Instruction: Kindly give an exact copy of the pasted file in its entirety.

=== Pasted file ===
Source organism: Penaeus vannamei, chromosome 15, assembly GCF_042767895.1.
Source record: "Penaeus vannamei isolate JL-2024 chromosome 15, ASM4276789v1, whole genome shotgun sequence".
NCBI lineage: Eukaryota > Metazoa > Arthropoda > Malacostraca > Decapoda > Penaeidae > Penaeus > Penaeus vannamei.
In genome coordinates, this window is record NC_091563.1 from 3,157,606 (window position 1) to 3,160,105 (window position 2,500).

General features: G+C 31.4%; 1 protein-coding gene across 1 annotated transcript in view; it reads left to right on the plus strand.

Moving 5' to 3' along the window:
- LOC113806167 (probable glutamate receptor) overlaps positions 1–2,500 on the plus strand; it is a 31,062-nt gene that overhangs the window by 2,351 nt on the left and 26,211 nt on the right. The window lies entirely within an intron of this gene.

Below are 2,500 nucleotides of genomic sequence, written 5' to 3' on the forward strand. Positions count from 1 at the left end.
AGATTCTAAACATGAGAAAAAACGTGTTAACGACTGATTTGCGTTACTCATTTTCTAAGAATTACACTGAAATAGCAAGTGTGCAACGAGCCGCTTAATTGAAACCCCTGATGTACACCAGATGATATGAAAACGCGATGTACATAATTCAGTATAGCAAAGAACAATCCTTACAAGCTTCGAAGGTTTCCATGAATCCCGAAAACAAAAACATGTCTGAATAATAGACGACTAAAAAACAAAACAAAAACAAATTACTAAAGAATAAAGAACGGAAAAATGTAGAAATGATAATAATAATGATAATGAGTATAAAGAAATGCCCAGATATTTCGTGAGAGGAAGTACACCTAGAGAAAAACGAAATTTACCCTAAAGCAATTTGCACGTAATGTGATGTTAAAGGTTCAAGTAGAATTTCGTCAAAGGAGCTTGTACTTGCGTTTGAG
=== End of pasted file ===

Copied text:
Source organism: Penaeus vannamei, chromosome 15, assembly GCF_042767895.1.
Source record: "Penaeus vannamei isolate JL-2024 chromosome 15, ASM4276789v1, whole genome shotgun sequence".
NCBI lineage: Eukaryota > Metazoa > Arthropoda > Malacostraca > Decapoda > Penaeidae > Penaeus > Penaeus vannamei.
In genome coordinates, this window is record NC_091563.1 from 3,157,606 (window position 1) to 3,160,105 (window position 2,500).

General features: G+C 31.4%; 1 protein-coding gene across 1 annotated transcript in view; it reads left to right on the plus strand.

Moving 5' to 3' along the window:
- LOC113806167 (probable glutamate receptor) overlaps positions 1–2,500 on the plus strand; it is a 31,062-nt gene that overhangs the window by 2,351 nt on the left and 26,211 nt on the right. The window lies entirely within an intron of this gene.

Below are 2,500 nucleotides of genomic sequence, written 5' to 3' on the forward strand. Positions count from 1 at the left end.
AGATTCTAAACATGAGAAAAAACGTGTTAACGACTGATTTGCGTTACTCATTTTCTAAGAATTACACTGAAATAGCAAGTGTGCAACGAGCCGCTTAATTGAAACCCCTGATGTACACCAGATGATATGAAAACGCGATGTACATAATTCAGTATAGCAAAGAACAATCCTTACAAGCTTCGAAGGTTTCCATGAATCCCGAAAACAAAAACATGTCTGAATAATAGACGACTAAAAAACAAAACAAAAACAAATTACTAAAGAATAAAGAACGGAAAAATGTAGAAATGATAATAATAATGATAATGAGTATAAAGAAATGCCCAGATATTTCGTGAGAGGAAGTACACCTAGAGAAAAACGAAATTTACCCTAAAGCAATTTGCACGTAATGTGATGTTAAAGGTTCAAGTAGAATTTCGTCAAAGGAGCTTGTACTTGCGTTTGAG